Welcome to Health Reform Watch, Jason Millman's regular look at how the Affordable Care Act is changing the American health-care system — and being changed by it. You can reach Jason with questions, comments and suggestions here. Check back every Monday, Wednesday and Friday afternoon for the latest edition, or sign up here to receive it straight from your inbox. Read previous columns here.

It's pretty clear that the uninsured rate has dropped since Obamacare's coverage expansion took effect, though there are still questions about by how much and where new coverage is coming from. Just as importantly, though, there are questions about how people are using their new coverage.

We still don't have a clear answer on that yet, but some new data this week suggests that primary care doctors haven't been overly burdened with newly insured patients since Affordable Care Act coverage took effect in January.

Athenahealth, which provides electronic health records and online practice management software to doctors, has some interesting perspective on what primary care providers have experienced in the ACA's first few months. Working with the Robert Wood Johnson Foundation, Athenahealth has been analyzing data from the 12,700 doctors in its network.

Their data show that proportion of new patient visits actually dropped slightly in the first three months of this year compared to the same period in 2013. Athenahealth offers three possible explanations for this:

  • The number of newly insured patients in the first quarter of 2014 may have been pretty small;
  • the newly insured patients may be relatively healthy;
  • and it could take weeks or months for the newly insured to get an appointment.

On the first point, Athenahealth says past data show the proportion of newly insured patients tends to grow during the year. On the second point, Athenahealth's records show that the chronic disease rate for new patients in 2014 are pretty similar to the same period in 2013. And new patients have lower chronic disease rates than established patients, which is an especially important metric, given concerns about the health status of new Obamacare enrollees.


Given all the focus on the health-care law's narrow networks and the reluctance of some doctors to accept new Medicaid patients, another concern is whether the newly insured are actually able to find doctors who will see them. New data from California's Obamacare exchange indicate there's been some early frustration in this area. Of the 1,500 formal complaints about exchange coverage between January and April, 12 percent cited issues accessing care, the Los Angeles Times reported Friday. The California numbers, though, likely include previously insured customers who purchased exchange health plans.

Before the ACA, low-income patients also often sought out primary care in the emergency room, which is a more expensive care setting. ER doctors, in a survey they issued this week, said they expect ER visits to increase as the law is implemented. And previous research out of Oregon shows that expanding Medicaid actually increased ER visits.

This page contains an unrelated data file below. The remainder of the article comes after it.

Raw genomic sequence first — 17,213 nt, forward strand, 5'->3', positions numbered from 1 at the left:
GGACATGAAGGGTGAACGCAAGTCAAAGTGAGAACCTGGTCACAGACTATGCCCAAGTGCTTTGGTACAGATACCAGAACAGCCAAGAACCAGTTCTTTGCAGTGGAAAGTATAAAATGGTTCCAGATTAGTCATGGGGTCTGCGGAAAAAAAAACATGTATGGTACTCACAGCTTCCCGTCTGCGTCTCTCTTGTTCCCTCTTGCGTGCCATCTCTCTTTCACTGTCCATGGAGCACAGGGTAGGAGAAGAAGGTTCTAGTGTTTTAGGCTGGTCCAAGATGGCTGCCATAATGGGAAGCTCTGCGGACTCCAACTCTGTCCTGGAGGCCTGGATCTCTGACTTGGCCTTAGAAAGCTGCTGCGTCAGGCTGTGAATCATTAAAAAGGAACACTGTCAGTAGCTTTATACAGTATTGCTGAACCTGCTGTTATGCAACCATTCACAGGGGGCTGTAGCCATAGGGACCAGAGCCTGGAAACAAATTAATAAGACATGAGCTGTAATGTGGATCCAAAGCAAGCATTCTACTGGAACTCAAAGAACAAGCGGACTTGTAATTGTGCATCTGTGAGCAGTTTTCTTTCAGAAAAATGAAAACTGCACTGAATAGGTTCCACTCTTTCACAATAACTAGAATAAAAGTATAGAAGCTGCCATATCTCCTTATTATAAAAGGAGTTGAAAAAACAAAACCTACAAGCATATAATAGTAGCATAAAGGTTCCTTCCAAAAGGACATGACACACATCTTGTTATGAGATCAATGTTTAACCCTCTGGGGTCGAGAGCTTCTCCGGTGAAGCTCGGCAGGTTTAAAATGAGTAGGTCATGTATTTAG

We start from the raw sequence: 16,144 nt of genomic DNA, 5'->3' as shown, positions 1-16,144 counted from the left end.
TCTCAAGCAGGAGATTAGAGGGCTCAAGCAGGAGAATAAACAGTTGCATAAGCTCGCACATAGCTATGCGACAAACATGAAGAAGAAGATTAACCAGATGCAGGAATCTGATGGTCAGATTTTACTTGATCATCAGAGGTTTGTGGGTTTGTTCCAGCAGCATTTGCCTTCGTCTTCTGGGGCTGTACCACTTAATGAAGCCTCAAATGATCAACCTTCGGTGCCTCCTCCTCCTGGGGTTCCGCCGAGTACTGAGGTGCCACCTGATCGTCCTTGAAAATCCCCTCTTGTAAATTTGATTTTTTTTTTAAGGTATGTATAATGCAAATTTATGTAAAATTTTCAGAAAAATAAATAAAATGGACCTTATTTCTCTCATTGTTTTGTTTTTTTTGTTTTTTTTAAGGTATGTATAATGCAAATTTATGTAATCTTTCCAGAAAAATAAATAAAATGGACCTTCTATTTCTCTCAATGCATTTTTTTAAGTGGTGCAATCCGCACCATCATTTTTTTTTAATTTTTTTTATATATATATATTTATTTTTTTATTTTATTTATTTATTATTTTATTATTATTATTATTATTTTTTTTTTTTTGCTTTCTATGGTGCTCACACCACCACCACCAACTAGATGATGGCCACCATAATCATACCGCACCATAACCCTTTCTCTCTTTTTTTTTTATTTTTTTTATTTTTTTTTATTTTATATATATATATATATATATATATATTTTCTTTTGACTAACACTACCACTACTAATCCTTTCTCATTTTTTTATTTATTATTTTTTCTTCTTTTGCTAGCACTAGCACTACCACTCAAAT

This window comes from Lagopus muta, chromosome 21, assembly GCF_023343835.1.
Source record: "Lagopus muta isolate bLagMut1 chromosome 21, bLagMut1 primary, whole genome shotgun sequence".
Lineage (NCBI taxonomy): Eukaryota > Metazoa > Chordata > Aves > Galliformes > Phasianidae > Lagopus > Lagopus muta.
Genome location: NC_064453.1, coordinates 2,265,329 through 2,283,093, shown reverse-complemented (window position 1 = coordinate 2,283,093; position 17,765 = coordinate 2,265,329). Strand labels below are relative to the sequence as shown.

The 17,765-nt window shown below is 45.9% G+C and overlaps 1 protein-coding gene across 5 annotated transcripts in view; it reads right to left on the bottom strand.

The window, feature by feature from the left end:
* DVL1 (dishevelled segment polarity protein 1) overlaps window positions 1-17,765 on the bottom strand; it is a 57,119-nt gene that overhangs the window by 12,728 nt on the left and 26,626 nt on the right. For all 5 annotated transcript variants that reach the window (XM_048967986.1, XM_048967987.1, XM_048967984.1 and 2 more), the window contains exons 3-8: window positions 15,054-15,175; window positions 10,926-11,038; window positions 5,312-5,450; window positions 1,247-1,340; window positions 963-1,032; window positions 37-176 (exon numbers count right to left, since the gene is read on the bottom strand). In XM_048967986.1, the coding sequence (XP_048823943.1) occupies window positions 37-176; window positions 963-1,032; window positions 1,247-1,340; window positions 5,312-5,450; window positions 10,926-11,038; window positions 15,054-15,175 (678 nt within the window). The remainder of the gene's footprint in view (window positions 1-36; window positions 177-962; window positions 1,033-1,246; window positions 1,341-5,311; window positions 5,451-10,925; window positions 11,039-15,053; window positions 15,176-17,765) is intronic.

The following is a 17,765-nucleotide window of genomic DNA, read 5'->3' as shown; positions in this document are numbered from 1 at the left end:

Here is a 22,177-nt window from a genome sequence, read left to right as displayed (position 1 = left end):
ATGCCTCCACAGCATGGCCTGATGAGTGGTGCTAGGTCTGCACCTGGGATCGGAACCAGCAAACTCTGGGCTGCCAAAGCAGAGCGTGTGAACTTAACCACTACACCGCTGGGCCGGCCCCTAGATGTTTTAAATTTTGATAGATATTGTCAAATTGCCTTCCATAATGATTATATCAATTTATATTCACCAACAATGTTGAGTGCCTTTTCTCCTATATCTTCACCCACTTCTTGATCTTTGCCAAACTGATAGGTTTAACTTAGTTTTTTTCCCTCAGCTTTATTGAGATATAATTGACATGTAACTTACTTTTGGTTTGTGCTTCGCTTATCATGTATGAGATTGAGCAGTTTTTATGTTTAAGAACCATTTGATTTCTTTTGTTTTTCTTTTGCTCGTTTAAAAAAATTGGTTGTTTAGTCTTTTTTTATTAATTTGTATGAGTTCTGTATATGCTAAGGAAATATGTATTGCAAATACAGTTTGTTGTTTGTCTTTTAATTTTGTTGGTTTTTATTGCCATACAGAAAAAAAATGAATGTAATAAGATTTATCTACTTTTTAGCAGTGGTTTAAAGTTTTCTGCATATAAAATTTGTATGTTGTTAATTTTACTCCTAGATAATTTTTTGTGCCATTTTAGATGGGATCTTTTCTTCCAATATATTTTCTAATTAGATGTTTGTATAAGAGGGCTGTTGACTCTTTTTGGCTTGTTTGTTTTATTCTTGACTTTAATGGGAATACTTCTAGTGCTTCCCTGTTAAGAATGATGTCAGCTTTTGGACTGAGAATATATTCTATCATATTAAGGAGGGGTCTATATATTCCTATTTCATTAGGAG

The Urban Institute, in research posted Thursday, suggests it may take some time before the newly insured get acclimated with the primary care system.

"Helping the newly insured form connections with primary care providers and obtain the care that they need in the appropriate settings is the next step in moving from coverage to care," Urban wrote. "Making that transition may be difficult as the newly insured, particularly the newly insured who have not had health insurance before, may need help learning how to access care through their coverage."

Top health policy reads from around the Web:

Health care job growth has slowed. "Health care hiring continues, but it’s rising this year at a stubbornly slow annual rate of 1.4 percent, hit by a sluggish economic recovery, mandatory cuts in government spending and streamlining required by the Affordable Care Act. ... Some analysts say it’s partly a side effect of the [ACA] which aims to penalize inefficiency and waste. It also intends to slow rising health care costs, which were accounting for a greater share of the nation’s economy every year." Kevin G. Hall in McClatchy.

Why people skipped Obamacare coverage. "About half of uninsured Americans surveyed didn’t try to sign up for health coverage under Obamacare because they said they couldn’t afford it, with most unaware that financial assistance was available. Cost also was the main reason given by 39 percent of people who looked for insurance and decided against it, according to a survey of 1,524 people by Enroll America ... Only 26 percent of those who didn’t enroll were aware that there were government subsidies available." Bruce Rule in Bloomberg.

The NRA blocks Surgeon General pick. "The White House’s pick to serve as the nation’s top doctor has been stalled since February because the National Rifle Association opposes him. ... [T]he NRA, as well as some Republicans, say past Murthy statements in support of gun control indicate that he could use the surgeon general job to promote anti-gun policies. Murthy has stated that he would not focus on gun violence in the position." Jennifer Haberkorn in Politico.